February 29, 2012, 9:49 AM — When Windows 8's beta version becomes available for download on Wednesday, Microsoft expects many enterprises to jump at the chance to give the new operating system a test drive, but some industry analysts doubt that there will be much interest among corporate IT officials.
Most organizations are focused on Windows 7, whether they have already implemented it, are in the midst of rolling it out, or are still planning its adoption, so it's unlikely that IT departments will give Windows 8 a serious look at this point, analysts said.
However, Microsoft is betting otherwise, confident that Windows 8 packs enough enterprise IT features and functionality that IT officials will find attractive and compelling.
"The important thing when we think about Windows 8 in a business environment is how we've thought about reimagining Windows and the value it can bring to our end users," said Erwin Visser, a Senior Director for Windows at Microsoft. "The context here is that the world of work has changed dramatically over the last years."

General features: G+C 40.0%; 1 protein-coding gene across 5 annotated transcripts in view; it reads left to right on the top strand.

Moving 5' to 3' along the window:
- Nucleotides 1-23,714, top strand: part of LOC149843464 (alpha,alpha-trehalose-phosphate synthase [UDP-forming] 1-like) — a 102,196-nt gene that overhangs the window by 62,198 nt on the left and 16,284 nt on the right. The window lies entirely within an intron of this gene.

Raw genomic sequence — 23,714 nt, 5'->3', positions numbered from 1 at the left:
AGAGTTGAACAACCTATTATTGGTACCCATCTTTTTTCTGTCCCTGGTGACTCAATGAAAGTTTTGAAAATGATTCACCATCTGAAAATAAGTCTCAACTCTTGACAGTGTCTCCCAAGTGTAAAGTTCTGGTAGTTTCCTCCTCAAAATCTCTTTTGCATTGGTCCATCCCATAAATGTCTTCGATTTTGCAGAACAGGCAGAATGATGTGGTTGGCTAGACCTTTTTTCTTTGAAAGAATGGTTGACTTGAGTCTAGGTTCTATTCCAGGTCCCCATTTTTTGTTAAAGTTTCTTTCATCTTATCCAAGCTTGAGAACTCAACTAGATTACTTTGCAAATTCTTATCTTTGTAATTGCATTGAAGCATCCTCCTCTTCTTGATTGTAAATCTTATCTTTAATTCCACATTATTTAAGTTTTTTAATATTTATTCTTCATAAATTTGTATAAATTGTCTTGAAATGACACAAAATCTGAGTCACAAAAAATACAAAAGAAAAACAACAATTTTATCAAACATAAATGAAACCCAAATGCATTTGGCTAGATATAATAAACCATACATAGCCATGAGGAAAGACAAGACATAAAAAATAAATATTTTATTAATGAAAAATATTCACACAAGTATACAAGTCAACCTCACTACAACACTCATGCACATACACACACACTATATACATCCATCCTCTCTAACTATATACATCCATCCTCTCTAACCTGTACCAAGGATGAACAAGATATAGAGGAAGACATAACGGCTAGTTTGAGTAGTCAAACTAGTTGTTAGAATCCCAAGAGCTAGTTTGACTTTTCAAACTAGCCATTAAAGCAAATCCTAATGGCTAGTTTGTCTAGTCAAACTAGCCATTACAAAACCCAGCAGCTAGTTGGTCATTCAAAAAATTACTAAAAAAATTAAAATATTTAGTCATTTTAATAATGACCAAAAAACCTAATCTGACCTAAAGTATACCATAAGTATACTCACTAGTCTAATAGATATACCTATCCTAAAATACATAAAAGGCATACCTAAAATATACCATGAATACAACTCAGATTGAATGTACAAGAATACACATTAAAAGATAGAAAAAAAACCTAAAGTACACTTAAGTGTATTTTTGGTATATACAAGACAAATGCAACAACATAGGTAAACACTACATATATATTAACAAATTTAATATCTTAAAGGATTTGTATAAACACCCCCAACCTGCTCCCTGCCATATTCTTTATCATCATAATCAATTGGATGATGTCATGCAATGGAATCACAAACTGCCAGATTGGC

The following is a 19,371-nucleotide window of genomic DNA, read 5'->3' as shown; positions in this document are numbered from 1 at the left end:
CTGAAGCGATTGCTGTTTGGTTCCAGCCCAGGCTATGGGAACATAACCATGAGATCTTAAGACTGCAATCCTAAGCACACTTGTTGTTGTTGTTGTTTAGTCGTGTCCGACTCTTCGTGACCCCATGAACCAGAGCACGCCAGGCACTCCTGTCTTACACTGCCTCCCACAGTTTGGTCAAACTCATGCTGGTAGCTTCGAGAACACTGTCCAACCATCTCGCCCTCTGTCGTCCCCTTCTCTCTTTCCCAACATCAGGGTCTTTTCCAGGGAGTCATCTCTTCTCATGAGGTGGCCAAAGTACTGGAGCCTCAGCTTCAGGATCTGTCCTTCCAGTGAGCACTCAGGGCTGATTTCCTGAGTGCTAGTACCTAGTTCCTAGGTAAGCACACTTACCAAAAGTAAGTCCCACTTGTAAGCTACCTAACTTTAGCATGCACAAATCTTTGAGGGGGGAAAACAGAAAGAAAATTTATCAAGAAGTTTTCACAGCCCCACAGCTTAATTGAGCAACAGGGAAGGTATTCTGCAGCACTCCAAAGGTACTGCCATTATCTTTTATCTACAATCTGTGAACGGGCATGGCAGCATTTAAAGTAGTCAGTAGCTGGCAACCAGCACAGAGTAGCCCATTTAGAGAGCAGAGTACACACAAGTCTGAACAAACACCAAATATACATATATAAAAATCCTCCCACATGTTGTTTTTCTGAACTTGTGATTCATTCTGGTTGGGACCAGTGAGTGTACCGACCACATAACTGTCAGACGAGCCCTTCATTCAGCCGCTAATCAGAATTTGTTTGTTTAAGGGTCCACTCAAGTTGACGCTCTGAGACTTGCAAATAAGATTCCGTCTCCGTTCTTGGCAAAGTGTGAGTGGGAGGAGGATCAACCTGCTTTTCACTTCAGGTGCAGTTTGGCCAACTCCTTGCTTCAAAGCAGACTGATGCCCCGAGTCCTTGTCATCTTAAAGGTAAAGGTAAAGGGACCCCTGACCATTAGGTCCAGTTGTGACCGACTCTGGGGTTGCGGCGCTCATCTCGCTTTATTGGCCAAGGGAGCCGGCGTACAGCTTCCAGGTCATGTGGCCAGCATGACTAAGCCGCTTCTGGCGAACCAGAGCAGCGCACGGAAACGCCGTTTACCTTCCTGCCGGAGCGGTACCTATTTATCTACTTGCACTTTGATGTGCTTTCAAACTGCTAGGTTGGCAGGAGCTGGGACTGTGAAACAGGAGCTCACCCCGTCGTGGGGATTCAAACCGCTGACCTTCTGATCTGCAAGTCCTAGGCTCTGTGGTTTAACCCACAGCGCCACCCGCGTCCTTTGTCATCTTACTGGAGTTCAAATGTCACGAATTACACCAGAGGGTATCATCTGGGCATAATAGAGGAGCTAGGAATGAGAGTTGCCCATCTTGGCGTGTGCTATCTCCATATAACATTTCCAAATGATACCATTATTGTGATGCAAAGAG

Microsoft will officially announce and release the Windows 8 beta at an event in Barcelona, Spain, where the mammoth Mobile World Congress conference is taking place. The Windows 8 beta available on Wednesday will run on machines with x86/64 chips from Intel and AMD.
Earlier this month, Microsoft said that around this time it will also distribute to hand-picked developers and hardware partners a test version of Windows 8 for devices with ARM chips, called WOA, loaded on test PCs.
In recent months, Microsoft has been meeting with enterprise customers to discuss Windows 8, and has found them very interested in the operating system's features for tablet devices in particular, he said. Unfortunately, Microsoft wasn't able to provide any of those customers as references for press interviews at this point.
"One big point of feedback from our customers is how we can help them make their end users more mobile, and give them access to corporate resources from home, from mobile scenarios like a coffee shop, on the road," Visser said.
Indeed, Windows 8 has been designed from scratch for "touch centric" devices, namely tablets, which, thanks to the popularity of Apple's iPad, have not only taken the consumer market by storm but have also invaded workplaces as part of the "bring your own device to work" trend.
Analysts agree that Windows 8 will be very compelling for enterprises eager to roll out properly configured tablets to their employees, to cut down on the often chaotic and unsafe practice of having them use their personal tablets at work. However, it's unlikely that Windows 8 will be broadly deployed across corporate desktops any time soon, they said.